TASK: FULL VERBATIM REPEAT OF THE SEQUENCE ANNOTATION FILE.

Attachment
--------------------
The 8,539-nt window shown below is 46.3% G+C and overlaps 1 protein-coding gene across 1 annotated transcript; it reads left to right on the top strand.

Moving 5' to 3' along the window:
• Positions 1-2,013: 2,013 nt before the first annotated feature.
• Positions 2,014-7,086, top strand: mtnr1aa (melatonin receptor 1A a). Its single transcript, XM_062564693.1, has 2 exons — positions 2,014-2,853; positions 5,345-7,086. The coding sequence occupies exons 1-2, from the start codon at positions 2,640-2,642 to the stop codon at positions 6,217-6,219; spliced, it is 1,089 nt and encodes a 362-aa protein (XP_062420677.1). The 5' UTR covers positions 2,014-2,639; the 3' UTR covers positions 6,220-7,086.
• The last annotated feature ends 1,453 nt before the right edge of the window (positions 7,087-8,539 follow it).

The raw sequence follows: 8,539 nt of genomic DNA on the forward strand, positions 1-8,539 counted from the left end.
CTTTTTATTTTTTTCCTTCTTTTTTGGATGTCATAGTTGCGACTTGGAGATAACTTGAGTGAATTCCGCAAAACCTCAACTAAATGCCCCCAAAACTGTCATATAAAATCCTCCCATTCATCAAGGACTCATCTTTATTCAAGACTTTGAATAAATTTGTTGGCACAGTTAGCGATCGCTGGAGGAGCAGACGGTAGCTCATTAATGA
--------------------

The 8,539-nt window shown below is 46.3% G+C and overlaps 1 protein-coding gene across 1 annotated transcript; it reads left to right on the top strand.

Moving 5' to 3' along the window:
• Positions 1-2,013: 2,013 nt before the first annotated feature.
• Positions 2,014-7,086, top strand: mtnr1aa (melatonin receptor 1A a). Its single transcript, XM_062564693.1, has 2 exons — positions 2,014-2,853; positions 5,345-7,086. The coding sequence occupies exons 1-2, from the start codon at positions 2,640-2,642 to the stop codon at positions 6,217-6,219; spliced, it is 1,089 nt and encodes a 362-aa protein (XP_062420677.1). The 5' UTR covers positions 2,014-2,639; the 3' UTR covers positions 6,220-7,086.
• The last annotated feature ends 1,453 nt before the right edge of the window (positions 7,087-8,539 follow it).

The raw sequence follows: 8,539 nt of genomic DNA on the forward strand, positions 1-8,539 counted from the left end.
CTTTTTATTTTTTTCCTTCTTTTTTGGATGTCATAGTTGCGACTTGGAGATAACTTGAGTGAATTCCGCAAAACCTCAACTAAATGCCCCCAAAACTGTCATATAAAATCCTCCCATTCATCAAGGACTCATCTTTATTCAAGACTTTGAATAAATTTGTTGGCACAGTTAGCGATCGCTGGAGGAGCAGACGGTAGCTCATTAATGA